(ESQUIRE) To most Americans, the spectacle of Clint Eastwood addressing the Republican National Convention was strange and baffling, even inexplicable. Why would Clint Eastwood, who has been so protective over the years of the image he has manufactured in Hollywood, suddenly cash it in service to a politician looking to assume power in Washington? Why would he allow himself to descend, in front of an audience of millions, into a halting, geriatric incoherence, with an invisible chair yet?
Well, I had met Clint Eastwood just a month earlier for the purpose of writing the cover story for the October issue of Esquire, and I thought I knew why. First of all, he has an invisible chair of his own, in his office on the Warner Brothers lot. Secondly, he really doesn't like Obama. And thirdly, as he had grown old, he was waging the same fight to protect his image as he always had — to invoke what I, in my story, call his "epic right of refusal." He was just failing.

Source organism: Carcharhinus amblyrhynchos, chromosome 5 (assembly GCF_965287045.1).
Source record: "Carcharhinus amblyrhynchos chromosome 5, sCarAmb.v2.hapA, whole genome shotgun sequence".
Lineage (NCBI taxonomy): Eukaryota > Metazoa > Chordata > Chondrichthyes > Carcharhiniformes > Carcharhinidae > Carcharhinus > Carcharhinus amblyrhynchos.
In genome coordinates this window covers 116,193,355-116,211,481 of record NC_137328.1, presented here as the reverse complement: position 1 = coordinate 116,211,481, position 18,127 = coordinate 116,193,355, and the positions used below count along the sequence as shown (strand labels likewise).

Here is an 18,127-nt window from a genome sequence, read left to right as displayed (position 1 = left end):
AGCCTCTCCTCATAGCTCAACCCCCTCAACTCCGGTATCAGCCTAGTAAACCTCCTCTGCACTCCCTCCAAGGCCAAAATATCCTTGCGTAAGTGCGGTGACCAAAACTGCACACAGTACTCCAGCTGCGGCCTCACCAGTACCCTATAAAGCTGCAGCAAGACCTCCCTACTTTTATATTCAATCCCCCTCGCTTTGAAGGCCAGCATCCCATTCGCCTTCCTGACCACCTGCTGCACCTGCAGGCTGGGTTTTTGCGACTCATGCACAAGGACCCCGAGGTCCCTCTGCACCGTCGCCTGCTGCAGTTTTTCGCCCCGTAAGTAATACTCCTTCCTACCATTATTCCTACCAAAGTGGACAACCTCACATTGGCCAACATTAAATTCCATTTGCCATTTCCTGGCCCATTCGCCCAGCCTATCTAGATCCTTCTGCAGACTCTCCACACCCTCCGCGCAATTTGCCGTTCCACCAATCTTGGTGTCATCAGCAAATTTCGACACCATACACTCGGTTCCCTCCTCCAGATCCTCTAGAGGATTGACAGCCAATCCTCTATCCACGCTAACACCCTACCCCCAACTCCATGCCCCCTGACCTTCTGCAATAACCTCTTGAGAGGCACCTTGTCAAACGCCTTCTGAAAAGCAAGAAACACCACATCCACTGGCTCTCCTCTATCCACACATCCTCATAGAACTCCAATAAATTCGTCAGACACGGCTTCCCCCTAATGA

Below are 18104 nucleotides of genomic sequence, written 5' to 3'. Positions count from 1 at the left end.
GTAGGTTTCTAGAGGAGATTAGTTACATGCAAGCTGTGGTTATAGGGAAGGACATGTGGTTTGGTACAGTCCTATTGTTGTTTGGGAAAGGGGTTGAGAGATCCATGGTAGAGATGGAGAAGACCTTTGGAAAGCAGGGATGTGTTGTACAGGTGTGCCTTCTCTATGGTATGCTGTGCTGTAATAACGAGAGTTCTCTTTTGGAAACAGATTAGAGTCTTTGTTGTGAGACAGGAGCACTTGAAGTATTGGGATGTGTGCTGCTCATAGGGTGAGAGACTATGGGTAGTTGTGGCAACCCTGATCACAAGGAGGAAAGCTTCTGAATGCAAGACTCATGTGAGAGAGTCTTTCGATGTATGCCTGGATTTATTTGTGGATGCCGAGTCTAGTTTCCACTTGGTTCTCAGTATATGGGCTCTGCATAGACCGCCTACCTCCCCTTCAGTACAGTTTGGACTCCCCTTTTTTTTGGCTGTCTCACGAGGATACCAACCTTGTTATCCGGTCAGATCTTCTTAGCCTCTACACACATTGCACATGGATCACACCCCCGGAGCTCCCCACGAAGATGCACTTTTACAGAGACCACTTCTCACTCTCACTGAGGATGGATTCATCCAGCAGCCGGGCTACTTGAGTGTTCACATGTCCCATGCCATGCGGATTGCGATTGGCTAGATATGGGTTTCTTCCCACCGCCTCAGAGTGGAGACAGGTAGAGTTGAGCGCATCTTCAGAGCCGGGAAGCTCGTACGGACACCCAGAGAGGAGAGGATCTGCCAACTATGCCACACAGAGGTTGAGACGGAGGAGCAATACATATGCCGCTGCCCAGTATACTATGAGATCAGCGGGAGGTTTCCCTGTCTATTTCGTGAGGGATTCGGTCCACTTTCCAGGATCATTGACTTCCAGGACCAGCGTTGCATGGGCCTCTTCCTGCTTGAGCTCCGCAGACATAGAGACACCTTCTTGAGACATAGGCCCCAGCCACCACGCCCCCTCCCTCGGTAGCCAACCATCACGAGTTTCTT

My experience with Clint was as follows: I was sitting in his office, waiting for him to come in from Esquire's photo shoot. His assistant came in and told me that I was sitting in "the place where Clint really feels comfortable." I looked around. There were two couches in the office, and I was sitting at the end of one of them. I said, "He has a special seat? I'm sitting in Archie Bunker's chair?" She smiled and said, "Well, you can sit there as long as you like. But when Clint comes in, you should probably get up. You're sitting in the place where he feels comfortable."
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